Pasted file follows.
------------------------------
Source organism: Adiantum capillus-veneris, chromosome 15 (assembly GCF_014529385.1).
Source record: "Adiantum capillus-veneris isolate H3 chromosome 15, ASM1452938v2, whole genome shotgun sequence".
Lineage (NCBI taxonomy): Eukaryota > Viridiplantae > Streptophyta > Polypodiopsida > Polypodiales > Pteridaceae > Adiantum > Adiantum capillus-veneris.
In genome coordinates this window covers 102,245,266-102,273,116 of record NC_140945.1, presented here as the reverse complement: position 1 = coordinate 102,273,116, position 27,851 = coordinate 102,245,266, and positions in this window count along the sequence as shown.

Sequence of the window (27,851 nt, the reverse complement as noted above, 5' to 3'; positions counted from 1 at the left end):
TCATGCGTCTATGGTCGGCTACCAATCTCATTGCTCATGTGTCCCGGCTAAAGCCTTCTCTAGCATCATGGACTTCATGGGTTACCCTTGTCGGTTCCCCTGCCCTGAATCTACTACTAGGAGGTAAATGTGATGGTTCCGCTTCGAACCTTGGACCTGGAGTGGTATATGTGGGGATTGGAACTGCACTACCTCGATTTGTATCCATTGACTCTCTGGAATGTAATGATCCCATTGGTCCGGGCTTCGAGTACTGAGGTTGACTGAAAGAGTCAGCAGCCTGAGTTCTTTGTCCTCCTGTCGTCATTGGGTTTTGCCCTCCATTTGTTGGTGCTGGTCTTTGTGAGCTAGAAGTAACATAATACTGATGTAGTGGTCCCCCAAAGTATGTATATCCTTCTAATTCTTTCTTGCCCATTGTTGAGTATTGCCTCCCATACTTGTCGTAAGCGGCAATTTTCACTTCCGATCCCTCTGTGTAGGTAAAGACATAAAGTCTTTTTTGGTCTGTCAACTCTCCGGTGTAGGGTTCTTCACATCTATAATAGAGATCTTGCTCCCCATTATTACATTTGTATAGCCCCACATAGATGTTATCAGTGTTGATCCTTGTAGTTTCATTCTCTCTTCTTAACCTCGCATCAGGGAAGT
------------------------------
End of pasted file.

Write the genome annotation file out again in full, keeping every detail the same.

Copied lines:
Source organism: Adiantum capillus-veneris, chromosome 15 (assembly GCF_014529385.1).
Source record: "Adiantum capillus-veneris isolate H3 chromosome 15, ASM1452938v2, whole genome shotgun sequence".
Lineage (NCBI taxonomy): Eukaryota > Viridiplantae > Streptophyta > Polypodiopsida > Polypodiales > Pteridaceae > Adiantum > Adiantum capillus-veneris.
In genome coordinates this window covers 102,245,266-102,273,116 of record NC_140945.1, presented here as the reverse complement: position 1 = coordinate 102,273,116, position 27,851 = coordinate 102,245,266, and positions in this window count along the sequence as shown.

Sequence of the window (27,851 nt, the reverse complement as noted above, 5' to 3'; positions counted from 1 at the left end):
TCATGCGTCTATGGTCGGCTACCAATCTCATTGCTCATGTGTCCCGGCTAAAGCCTTCTCTAGCATCATGGACTTCATGGGTTACCCTTGTCGGTTCCCCTGCCCTGAATCTACTACTAGGAGGTAAATGTGATGGTTCCGCTTCGAACCTTGGACCTGGAGTGGTATATGTGGGGATTGGAACTGCACTACCTCGATTTGTATCCATTGACTCTCTGGAATGTAATGATCCCATTGGTCCGGGCTTCGAGTACTGAGGTTGACTGAAAGAGTCAGCAGCCTGAGTTCTTTGTCCTCCTGTCGTCATTGGGTTTTGCCCTCCATTTGTTGGTGCTGGTCTTTGTGAGCTAGAAGTAACATAATACTGATGTAGTGGTCCCCCAAAGTATGTATATCCTTCTAATTCTTTCTTGCCCATTGTTGAGTATTGCCTCCCATACTTGTCGTAAGCGGCAATTTTCACTTCCGATCCCTCTGTGTAGGTAAAGACATAAAGTCTTTTTTGGTCTGTCAACTCTCCGGTGTAGGGTTCTTCACATCTATAATAGAGATCTTGCTCCCCATTATTACATTTGTATAGCCCCACATAGATGTTATCAGTGTTGATCCTTGTAGTTTCATTCTCTCTTCTTAACCTCGCATCAGGGAAGT